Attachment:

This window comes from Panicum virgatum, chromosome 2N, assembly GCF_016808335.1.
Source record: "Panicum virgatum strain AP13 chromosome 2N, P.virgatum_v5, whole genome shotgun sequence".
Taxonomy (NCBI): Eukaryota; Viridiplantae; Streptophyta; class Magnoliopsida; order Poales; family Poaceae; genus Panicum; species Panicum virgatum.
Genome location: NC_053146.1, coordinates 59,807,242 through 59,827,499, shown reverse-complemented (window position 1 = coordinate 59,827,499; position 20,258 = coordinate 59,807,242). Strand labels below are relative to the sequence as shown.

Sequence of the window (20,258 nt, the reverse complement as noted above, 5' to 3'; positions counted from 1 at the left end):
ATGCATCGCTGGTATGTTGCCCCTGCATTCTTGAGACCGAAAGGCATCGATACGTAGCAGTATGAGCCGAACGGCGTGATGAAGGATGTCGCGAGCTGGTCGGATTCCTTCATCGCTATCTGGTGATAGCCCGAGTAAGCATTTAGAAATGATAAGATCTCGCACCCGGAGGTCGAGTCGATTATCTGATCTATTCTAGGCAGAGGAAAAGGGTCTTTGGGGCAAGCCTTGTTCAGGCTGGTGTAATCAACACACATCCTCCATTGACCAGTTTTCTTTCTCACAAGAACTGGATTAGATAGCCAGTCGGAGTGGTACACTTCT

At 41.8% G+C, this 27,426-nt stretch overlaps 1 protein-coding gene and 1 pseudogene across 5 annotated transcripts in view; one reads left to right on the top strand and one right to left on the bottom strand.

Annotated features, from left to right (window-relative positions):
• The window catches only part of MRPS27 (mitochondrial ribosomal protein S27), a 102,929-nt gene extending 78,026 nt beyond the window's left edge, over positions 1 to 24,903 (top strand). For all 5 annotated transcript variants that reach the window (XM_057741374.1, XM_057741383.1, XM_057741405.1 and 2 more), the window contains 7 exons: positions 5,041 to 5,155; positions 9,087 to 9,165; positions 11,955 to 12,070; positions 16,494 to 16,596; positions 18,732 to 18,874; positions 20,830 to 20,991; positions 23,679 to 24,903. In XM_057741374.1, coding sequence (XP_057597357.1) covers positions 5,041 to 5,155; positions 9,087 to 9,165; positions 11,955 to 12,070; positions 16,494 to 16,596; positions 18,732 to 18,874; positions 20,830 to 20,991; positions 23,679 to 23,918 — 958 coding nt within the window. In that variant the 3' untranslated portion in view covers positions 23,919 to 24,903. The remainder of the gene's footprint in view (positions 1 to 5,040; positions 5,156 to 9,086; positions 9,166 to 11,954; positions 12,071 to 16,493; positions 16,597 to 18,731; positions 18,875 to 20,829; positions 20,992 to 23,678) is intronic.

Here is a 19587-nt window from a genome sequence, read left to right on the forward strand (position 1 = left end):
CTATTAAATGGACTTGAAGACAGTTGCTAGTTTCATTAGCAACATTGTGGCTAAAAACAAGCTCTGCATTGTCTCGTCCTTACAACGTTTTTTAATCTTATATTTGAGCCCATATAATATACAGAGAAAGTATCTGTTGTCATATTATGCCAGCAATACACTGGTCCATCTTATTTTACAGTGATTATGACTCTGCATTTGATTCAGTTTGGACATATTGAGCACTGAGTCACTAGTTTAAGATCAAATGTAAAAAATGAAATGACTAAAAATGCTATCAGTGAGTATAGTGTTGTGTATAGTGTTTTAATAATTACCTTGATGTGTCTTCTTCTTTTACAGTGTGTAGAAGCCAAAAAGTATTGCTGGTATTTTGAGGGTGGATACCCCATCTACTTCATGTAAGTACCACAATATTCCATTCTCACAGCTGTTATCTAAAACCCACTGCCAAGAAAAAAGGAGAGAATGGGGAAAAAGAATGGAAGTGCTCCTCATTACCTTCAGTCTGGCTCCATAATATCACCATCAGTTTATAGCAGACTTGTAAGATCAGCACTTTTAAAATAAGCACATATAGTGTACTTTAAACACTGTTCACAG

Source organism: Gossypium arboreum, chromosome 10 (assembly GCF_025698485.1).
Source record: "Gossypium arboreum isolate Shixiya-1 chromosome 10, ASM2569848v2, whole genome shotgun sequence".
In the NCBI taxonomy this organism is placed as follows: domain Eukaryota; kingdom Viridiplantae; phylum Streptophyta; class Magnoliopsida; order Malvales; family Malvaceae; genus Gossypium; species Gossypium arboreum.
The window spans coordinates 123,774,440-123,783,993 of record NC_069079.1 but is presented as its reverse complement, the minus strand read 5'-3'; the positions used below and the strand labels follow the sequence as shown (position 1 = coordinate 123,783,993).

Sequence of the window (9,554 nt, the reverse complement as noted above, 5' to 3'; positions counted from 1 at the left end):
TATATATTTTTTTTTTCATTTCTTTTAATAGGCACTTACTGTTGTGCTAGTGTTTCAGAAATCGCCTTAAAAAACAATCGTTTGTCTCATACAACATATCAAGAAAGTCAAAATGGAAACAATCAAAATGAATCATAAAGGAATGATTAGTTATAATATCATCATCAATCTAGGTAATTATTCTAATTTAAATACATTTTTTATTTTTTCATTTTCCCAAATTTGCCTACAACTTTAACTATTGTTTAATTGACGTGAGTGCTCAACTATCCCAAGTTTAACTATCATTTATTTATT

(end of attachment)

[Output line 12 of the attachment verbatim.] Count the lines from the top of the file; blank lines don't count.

Source organism: Gossypium arboreum, chromosome 10 (assembly GCF_025698485.1).